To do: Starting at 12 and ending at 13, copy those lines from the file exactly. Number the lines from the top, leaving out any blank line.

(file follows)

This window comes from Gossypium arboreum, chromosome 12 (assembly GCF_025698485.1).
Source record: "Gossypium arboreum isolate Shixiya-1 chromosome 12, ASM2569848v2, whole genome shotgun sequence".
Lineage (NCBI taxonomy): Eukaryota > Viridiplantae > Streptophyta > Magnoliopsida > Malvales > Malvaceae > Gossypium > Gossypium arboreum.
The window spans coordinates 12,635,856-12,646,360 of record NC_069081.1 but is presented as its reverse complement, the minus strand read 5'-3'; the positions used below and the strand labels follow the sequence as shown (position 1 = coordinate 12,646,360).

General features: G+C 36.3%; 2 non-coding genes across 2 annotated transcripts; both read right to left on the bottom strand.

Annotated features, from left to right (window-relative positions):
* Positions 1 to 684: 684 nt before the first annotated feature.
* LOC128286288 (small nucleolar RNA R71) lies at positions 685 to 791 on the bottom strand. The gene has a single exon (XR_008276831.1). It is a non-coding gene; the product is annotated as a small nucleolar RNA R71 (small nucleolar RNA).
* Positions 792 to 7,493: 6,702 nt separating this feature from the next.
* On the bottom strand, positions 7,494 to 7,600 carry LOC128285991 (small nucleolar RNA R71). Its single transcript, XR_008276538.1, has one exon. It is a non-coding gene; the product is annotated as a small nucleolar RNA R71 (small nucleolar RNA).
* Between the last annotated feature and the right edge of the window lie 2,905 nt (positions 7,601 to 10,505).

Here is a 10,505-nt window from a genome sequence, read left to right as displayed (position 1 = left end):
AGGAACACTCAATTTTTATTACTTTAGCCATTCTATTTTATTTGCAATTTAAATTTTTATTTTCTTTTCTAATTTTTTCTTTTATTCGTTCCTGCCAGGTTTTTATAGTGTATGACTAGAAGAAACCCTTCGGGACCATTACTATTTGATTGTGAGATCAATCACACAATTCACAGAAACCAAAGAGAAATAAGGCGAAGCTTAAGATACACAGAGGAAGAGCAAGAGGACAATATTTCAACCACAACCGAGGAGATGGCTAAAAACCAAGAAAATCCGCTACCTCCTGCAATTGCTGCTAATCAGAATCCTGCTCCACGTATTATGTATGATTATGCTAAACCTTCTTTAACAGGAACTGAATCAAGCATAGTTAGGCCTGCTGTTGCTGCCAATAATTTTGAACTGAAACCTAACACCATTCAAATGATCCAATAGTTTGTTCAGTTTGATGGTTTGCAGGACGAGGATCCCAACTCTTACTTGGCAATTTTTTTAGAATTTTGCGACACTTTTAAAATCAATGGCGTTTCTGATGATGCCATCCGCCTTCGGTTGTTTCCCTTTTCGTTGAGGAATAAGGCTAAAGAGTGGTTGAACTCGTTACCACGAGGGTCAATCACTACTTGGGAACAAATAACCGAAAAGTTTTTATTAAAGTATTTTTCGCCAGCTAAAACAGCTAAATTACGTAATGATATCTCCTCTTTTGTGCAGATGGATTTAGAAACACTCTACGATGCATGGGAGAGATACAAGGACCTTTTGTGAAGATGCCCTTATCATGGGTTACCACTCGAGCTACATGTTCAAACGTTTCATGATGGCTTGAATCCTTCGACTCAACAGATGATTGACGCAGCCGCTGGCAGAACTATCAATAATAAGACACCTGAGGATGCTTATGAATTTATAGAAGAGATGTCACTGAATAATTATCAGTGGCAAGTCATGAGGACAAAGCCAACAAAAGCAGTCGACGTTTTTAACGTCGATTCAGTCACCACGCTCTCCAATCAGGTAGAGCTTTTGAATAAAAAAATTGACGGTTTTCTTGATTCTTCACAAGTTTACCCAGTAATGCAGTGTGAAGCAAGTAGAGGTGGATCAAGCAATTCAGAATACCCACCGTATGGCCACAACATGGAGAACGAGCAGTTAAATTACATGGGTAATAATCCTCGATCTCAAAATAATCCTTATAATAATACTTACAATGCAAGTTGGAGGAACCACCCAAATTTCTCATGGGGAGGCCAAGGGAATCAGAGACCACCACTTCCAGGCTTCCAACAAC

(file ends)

Here is a 10,505-nt window from a genome sequence, read left to right as displayed (position 1 = left end):
AGGAACACTCAATTTTTATTACTTTAGCCATTCTATTTTATTTGCAATTTAAATTTTTATTTTCTTTTCTAATTTTTTCTTTTATTCGTTCCTGCCAGGTTTTTATAGTGTATGACTAGAAGAAACCCTTCGGGACCATTACTATTTGATTGTGAGATCAATCACACAATTCACAGAAACCAAAGAGAAATAAGGCGAAGCTTAAGATACACAGAGGAAGAGCAAGAGGACAATATTTCAACCACAACCGAGGAGATGGCTAAAAACCAAGAAAATCCGCTACCTCCTGCAATTGCTGCTAATCAGAATCCTGCTCCACGTATTATGTATGATTATGCTAAACCTTCTTTAACAGGAACTGAATCAAGCATAGTTAGGCCTGCTGTTGCTGCCAATAATTTTGAACTGAAACCTAACACCATTCAAATGATCCAATAGTTTGTTCAGTTTGATGGTTTGCAGGACGAGGATCCCAACTCTTACTTGGCAATTTTTTTAGAATTTTGCGACACTTTTAAAATCAATGGCGTTTCTGATGATGCCATCCGCCTTCGGTTGTTTCCCTTTTCGTTGAGGAATAAGGCTAAAGAGTGGTTGAACTCGTTACCACGAGGGTCAATCACTACTTGGGAACAAATAACCGAAAAGTTTTTATTAAAGTATTTTTCGCCAGCTAAAACAGCTAAATTACGTAATGATATCTCCTCTTTTGTGCAGATGGATTTAGAAACACTCTACGATGCATGGGAGAGATACAAGGACCTTTTGTGAAGATGCCCTTATCATGGGTTACCACTCGAGCTACATGTTCAAACGTTTCATGATGGCTTGAATCCTTCGACTCAACAGATGATTGACGCAGCCGCTGGCAGAACTATCAATAATAAGACACCTGAGGATGCTTATGAATTTATAGAAGAGATGTCACTGAATAATTATCAGTGGCAAGTCATGAGGACAAAGCCAACAAAAGCAGTCGACGTTTTTAACGTCGATTCAGTCACCACGCTCTCCAATCAGGTAGAGCTTTTGAATAAAAAAATTGACGGTTTTCTTGATTCTTCACAAGTTTACCCAGTAATGCAGTGTGAAGCAAGTAGAGGTGGATCAAGCAATTCAGAATACCCACCGTATGGCCACAACATGGAGAACGAGCAGTTAAATTACATGGGTAATAATCCTCGATCTCAAAATAATCCTTATAATAATACTTACAATGCAAGTTGGAGGAACCACCCAAATTTCTCATGGGGAGGCCAAGGGAATCAGAGACCACCACTTCCAGGCTTCCAACAAC